Saturday Night Live: Leslie Jones Blasts Critics of Her Slavery-Themed 'Weekend Update' Bit

leslie-jones-slavery-jokes-saturday-night-live-snl-Don’t say you haven’t been warned: Saturday Night Live writer Leslie Jones’ on-screen debut this weekend — built around the idea that her romantic prospects would’ve been much better “back in the slave days” — may merely have been an opening salvo.

Indeed, the comic took to Twitter last night to address critics of her “Weekend Update” monologue — and not only did she eschew contrition, she promised to “go even harder” going forward.

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For those of you who missed the bit (embedded at the end of this post), Jones’ used Lupita Nyong’o’s making the cover of People magazine’s “Most Beautiful” issue as a jumping off point to lament her own single status, then segued into an eyebrow-raising spiel about how her strong, 6-ft. frame would’ve made her the “No. 1 slave draft pick” and how “Master would’ve hooked me up with the best brother on the plantation and every nine months, I’d be in the corner having a super-baby.”

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In the wake of social media response to the piece, Jones seemed particularly upset by negative response from black viewers. We’ve transcribed Jones’ 17 Tweets into one full statement below (with just a few edits from Twitter-ese for clarity/grammar):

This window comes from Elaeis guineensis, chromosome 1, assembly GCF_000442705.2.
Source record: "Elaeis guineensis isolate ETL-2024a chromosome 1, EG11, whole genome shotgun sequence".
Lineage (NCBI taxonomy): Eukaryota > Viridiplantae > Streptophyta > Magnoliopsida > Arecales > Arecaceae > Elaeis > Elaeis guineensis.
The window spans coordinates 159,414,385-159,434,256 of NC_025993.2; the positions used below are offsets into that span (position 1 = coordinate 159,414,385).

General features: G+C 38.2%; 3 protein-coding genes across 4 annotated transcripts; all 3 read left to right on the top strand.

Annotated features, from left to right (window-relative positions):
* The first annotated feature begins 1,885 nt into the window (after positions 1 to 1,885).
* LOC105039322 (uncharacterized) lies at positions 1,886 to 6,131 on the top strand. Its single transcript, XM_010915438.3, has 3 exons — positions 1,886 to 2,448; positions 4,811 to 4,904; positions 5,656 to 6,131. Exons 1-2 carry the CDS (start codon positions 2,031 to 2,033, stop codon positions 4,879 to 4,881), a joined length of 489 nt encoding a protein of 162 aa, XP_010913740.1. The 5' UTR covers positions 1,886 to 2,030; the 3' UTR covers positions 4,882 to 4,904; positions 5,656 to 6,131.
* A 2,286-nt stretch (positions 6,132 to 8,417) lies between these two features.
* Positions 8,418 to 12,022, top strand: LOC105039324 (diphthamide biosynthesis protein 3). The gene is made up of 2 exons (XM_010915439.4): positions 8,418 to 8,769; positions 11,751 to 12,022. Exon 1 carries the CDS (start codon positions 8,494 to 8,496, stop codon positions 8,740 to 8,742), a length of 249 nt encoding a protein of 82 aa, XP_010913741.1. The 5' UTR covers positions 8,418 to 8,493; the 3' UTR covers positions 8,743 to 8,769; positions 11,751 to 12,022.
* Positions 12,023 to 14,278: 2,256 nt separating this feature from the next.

OK, I wasn’t gonna say anything because I know that dumb people know how to use the computer too, but now this is so ridiculous. Where is the rape, idiots? I said nothing about rape you f—ing morons. I was talking about being match[ed] to another strong brother. Not being raped by [a] white man. What part of this joke that wasn’t true? I would have been used for breeding straight up. That’s my reality.

And it saddens me that BLACK PEOPLE bitch and moan about the most stupid s—. I’m a comic, it is my job to take things and make them funny, to make you think. Especially the painful things. Why are y’all so mad? This joke was written from the pain that one night I realized that black men don’t really f— with me and why am I single. And that in slave days I would have always had a man cause of breeding. If anybody should be offended, it is white folks, ’cause it’s what they did. Y’all so busy trying to be self-righteous, you miss what the joke really is. Very sad I have to defend myself to black people. Now I’m betting if Chris Rock or Dave Chappelle did that joke, or if Jay Z or Kanye put in a rap, they would be called brilliant. ‘Cause they all do this type of material. Just ’cause it came from a strong black woman who ain’t afraid to be real, y’all mad.

So here is my announcement black folks: You won’t stop me and I’m gonna go even harder and deeper now. Cause it’s a shame that we kill each other instead of support each other. This exactly why black people are where we are now, ’cause we’re too f—ing sensitive, and instead of making lemonade out of lemons, we just suck the sour juice from the lemons.